By Elaine B
Pottsie and Giles, having been “liberated” from the Japanese whaling vessel and reunited with their mates on the Sea Shepherd are basking in their 15 minutes of media fame — including Greenpeace condemning their actions and the Australian government beginning a criminal investigation into their actions — when a new problem arises. Out in the cold Antarctic waters, the crew spies an unknown Japanese vessel. It’s the Oriental Bluebird, a ship the Sea Shepherds rammed a couple of years ago. Now it’s back but its intentions are not clear.
It’s not a whaler, and too much of the Dec. 26 episode is spent with the Sea Shepherd trying to figure out exactly what the ship is up to. After much work, which might have been saved had someone used a bit of logic, they figure out that the radar on the ship is relaying their coordinates to the whaling fleet. It is a very bad situation because as long as the ship is trailing them, the whalers will be able to avoid them. After much debate in which saner heads seemed for a time like they would prevail, the Sea Shepherd crew decides to board the Bluebird with the intention of cutting its communication lines. If the ship can’t relay the Sea Shepherd’s location, it will have to head for port.
Ah, but it is a cold and bitter ocean and the only time to do the boarding is in the dead of night when a man overboard would likely die. So it is almost a blessing when, as the volunteers suit up for the mission, they discover that the hydraulic line for the Steve Irwin’s crane is broken. Since the broken line means they cannot put the one of their small boats in the water, the attack is called off.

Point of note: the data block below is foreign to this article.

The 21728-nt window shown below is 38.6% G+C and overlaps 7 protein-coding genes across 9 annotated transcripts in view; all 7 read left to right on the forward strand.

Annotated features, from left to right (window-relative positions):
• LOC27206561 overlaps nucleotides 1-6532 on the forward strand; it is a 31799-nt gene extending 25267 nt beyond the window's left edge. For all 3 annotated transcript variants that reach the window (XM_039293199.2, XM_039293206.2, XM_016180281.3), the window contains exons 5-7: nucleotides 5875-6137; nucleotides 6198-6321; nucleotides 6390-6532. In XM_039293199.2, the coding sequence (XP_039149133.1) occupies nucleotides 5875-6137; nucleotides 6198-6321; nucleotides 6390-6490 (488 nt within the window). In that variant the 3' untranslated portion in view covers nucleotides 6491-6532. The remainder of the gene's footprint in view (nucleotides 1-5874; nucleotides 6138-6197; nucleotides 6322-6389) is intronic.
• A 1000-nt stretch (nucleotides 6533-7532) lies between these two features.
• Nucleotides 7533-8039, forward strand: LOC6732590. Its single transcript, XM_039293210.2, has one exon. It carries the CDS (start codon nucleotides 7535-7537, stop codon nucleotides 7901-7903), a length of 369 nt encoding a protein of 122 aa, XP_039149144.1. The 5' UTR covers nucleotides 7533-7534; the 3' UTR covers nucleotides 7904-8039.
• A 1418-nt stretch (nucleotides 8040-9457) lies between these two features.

But, who or what is responsible for the broken line? Did nature have a hand in it, or did one of the volunteers decided that what might be a suicide mission was not a good idea? That will have to wait for another episode.
Last week felt a bit padded with suspense where there was none. This week seemed even worse. There seemed to be a lot of missed moments for character development as if the producers believed that every day would bring an action-charged Shepherd vs. Whalers confrontation. Since each day doesn’t, the series’ producers seem to be trying to manufacture them. It’s time they — and I shudder to suggest it — take a page out of the Survivor handbook and start concentrating on the personalities of the crew. Where did these people come from? Why are they taking time from their lives to sail the frigid seas? Why did everyone miss Giles and nobody seemed to care all that much about Pottsie when the two were prisoners on the whaler? There is so much to know, and not all of it deals with the Sea Shepherd mission. And if we knew more about the crew, we might become more obsessed with their mission. Yes, whales are nice and worthy of saving, but this show needs to aim higher than just the mission if it wants to sail into a season 2.
Likely not coincidently, another cable network will be airing a series early in 2009 dealing with Inuit whaling traditions and, I would presume, how the climate change is impacting their hunts. More on that later.